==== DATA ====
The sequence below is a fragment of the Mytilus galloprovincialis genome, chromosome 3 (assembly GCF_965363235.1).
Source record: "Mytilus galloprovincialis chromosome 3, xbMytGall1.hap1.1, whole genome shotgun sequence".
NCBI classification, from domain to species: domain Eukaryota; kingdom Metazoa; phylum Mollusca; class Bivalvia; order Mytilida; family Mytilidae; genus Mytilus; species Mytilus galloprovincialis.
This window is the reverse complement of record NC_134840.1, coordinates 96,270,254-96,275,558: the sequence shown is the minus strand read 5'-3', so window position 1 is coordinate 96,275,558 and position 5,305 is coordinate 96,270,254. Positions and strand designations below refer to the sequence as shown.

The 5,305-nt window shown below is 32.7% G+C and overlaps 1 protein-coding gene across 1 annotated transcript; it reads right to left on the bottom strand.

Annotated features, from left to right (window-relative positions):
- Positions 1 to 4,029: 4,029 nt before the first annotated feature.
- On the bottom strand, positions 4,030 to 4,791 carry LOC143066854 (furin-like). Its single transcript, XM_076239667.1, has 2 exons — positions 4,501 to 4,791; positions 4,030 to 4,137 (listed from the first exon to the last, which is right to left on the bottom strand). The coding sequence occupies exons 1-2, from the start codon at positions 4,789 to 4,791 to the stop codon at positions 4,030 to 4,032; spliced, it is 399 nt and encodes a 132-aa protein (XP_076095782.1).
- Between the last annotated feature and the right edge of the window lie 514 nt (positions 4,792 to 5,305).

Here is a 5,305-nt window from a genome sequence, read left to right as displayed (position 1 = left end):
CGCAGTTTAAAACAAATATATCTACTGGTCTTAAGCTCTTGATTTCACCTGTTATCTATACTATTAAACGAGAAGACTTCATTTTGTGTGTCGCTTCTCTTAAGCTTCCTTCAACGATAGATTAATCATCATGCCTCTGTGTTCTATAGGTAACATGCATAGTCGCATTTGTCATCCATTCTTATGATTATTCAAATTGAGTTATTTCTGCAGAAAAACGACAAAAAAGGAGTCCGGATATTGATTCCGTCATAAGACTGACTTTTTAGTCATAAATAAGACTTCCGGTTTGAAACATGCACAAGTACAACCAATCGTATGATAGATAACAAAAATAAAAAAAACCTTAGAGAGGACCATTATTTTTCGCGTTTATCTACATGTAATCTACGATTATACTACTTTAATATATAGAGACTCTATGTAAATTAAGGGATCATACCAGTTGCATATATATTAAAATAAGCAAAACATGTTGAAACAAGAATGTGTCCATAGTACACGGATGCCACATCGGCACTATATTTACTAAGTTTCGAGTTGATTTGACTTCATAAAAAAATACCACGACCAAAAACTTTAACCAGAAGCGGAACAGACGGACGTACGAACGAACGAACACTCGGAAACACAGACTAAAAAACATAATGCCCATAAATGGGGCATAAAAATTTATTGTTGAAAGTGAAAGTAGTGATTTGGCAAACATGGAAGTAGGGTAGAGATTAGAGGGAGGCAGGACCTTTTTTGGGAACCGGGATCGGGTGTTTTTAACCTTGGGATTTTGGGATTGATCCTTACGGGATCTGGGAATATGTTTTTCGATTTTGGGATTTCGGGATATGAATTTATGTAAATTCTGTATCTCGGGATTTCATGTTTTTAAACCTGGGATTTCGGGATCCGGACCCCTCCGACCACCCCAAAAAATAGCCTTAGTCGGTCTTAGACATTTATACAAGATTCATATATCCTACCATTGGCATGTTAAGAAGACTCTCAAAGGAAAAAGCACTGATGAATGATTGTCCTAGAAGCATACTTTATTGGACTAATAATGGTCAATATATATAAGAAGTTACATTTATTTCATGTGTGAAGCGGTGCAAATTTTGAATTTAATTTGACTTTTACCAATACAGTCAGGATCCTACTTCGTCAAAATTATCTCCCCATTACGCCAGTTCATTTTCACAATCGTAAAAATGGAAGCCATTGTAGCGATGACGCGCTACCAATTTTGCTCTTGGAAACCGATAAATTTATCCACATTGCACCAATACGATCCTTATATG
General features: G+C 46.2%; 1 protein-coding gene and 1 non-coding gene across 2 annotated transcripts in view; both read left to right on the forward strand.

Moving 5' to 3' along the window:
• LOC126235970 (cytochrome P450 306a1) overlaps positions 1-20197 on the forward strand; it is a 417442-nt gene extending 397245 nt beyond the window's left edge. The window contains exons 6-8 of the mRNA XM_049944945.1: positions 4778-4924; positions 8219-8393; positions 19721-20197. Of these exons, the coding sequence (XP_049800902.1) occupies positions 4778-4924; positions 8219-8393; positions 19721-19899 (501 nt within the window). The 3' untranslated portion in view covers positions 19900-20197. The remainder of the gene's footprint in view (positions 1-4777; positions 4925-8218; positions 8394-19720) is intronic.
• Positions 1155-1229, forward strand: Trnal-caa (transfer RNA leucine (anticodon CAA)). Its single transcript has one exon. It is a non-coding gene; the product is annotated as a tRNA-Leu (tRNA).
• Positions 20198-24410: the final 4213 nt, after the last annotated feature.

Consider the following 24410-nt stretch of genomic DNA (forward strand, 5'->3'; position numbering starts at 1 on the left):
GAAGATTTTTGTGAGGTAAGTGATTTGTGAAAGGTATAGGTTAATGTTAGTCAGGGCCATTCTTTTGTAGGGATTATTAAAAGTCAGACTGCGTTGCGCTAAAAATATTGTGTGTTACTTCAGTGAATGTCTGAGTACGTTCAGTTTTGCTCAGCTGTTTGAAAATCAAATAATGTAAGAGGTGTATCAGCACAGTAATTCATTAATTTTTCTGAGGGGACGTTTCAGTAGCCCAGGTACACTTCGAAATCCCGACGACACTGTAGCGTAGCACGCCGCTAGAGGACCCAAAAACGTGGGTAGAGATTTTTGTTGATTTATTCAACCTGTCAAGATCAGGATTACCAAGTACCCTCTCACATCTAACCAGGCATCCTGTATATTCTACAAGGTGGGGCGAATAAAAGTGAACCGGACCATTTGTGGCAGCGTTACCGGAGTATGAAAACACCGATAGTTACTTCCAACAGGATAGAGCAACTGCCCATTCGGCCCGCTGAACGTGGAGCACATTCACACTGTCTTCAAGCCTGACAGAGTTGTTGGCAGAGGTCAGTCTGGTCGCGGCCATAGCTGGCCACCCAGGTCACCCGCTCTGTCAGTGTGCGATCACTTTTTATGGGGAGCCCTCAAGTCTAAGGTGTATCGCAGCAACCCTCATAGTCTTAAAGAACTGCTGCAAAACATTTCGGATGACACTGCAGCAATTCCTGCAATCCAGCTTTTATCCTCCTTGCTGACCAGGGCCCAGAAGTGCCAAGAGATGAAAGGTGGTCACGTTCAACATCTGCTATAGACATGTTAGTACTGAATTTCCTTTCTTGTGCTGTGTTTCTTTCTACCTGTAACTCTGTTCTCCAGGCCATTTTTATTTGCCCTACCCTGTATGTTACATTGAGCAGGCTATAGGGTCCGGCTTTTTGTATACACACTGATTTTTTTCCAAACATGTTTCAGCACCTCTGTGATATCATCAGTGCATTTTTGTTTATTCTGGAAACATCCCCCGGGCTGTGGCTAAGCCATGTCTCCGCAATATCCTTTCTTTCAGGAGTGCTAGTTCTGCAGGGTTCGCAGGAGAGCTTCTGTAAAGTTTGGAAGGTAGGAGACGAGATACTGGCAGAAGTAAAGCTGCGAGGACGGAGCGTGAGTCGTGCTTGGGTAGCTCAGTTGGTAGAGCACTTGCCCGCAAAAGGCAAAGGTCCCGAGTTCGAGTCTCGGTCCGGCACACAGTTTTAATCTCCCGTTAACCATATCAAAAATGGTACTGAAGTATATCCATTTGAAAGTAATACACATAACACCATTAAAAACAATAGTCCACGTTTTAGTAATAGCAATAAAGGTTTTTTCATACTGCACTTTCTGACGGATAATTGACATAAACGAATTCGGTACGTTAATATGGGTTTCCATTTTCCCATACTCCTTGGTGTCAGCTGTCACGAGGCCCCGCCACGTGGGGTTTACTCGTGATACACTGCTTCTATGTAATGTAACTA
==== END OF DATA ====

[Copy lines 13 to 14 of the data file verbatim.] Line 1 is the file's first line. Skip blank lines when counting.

Moving 5' to 3' along the window:
• LOC126235970 (cytochrome P450 306a1) overlaps positions 1-20197 on the forward strand; it is a 417442-nt gene extending 397245 nt beyond the window's left edge. The window contains exons 6-8 of the mRNA XM_049944945.1: positions 4778-4924; positions 8219-8393; positions 19721-20197. Of these exons, the coding sequence (XP_049800902.1) occupies positions 4778-4924; positions 8219-8393; positions 19721-19899 (501 nt within the window). The 3' untranslated portion in view covers positions 19900-20197. The remainder of the gene's footprint in view (positions 1-4777; positions 4925-8218; positions 8394-19720) is intronic.